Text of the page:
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The Results Are In on Beef-Related Research Projects

The Beef Cattle Research Council (BCRC) funds a variety of research projects on animal health and welfare, environmental sustainability, forage and grasslands, feed efficiency, food safety, beef quality and more. This post is part of an  ongoing series  highlighting recent research results. Find the BCRC’s entire catalog of  research summaries  under “For Producers” in the navigation. 

Is it possible to grow and feed high-moisture corn products in Western Canada? 

There were several challenges associated with feeding high-moisture corn residues throughout this project, but producers in Western Canada could consider high-moisture corn products (either snaplage or high-moisture corn) as energy sources for finishing cattle. High-moisture corn may improve hot carcass weight and dressing percentage and reduce liver abscesses compared to dry-rolled barley grain.

Learn more about project FDE.03.18.

Charolais yearling eating corn from feed bunk

Do annual forage mixtures have the potential to provide a high-yielding feed source while improving soil health? 

beef cattle grazing annual forage mixtures

The benefits of using annual forage mixtures depend on region and weather. Poor establishment is a challenge in drought-prone areas. However, diverse annual mixtures improved soil regardless of whether they were grazed or not.  

Learn more about project FRG.08.18.

Can telemedicine improve the quality and accuracy of necropsies?  

Necropsies conducted by veterinarians while on a video call with a trained pathologist had a 46% higher chance of reaching a diagnosis than unassisted video necropsies. Having this service available to veterinarians would strengthen disease surveillance, support the Vet-Client-Patient-Relationship (VCPR) and allow producers to make more informed and cost-effective choices regarding herd health and welfare.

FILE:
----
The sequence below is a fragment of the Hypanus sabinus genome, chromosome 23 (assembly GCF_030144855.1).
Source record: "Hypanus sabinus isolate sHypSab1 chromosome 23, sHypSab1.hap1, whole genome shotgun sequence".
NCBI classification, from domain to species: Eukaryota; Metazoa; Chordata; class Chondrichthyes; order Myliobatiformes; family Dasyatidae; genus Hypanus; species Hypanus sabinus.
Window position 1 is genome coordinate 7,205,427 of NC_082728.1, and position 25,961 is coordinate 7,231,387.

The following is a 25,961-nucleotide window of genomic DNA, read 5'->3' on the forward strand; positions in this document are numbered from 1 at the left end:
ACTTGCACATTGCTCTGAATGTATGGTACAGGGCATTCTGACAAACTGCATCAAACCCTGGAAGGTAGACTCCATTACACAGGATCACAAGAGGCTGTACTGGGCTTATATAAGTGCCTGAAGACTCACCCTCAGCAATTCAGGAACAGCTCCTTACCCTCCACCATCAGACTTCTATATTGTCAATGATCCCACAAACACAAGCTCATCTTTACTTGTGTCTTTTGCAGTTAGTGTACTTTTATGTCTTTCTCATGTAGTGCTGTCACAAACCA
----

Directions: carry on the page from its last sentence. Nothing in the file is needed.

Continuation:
Learn more about project POC.08.21.

telemedicine for better vet-client-patient-relationship between beef producers and veterinarians

Can we design antimicrobial peptides (AMPs) as an antimicrobial alternative for treating BRD? 

close up shot of microscope with a metal lens

Designing antimicrobial peptides (AMPs) that target specific pathogens is challenging. This team was able to modify AMPs that targeted M. haemolytica more effectively than naturally occurring AMPs (e.g., host-defense peptides). The mode of action of designed AMPs still needs to be better understood so that their potency can be improved and cytotoxicity reduced before they can be commercialized. 

Learn more about project POC.16.21.

Can we prevent biofilms on meat processing equipment?  

The cell-free culture supernatant (CFS) from bacteria found at the meat packing plant alongside STEC and Salmonella have the potential to effectively inhibit biofilm formation with Aeromonas cell free extract showed the highest anti-biofilm activity.  

Learn more about project POC.11.21.

meat processing plant

Can we identify ways to enhance overall calf immunity?   

four young mixed calves facing camera

Injection with Mycobacterium-derived products has the potential to alter the intestinal immune system in young calves. This response can be adapted to respond to a broad-spectrum of pathogens. However, more studies should be conducted to determine if these responses actually increase protection and immunity against the disease the cells are being trained to defend against.  

Learn more about POC.16.20.

Is it possible to develop a remote grading system in Canadian processing facilities?  

Imaging technology has potential to augment on-site inspection, but more development, refinement and validation is necessary before potential regulatory change could be considered. 

Learn more about project MISC.03.20.

industrial food processing plant

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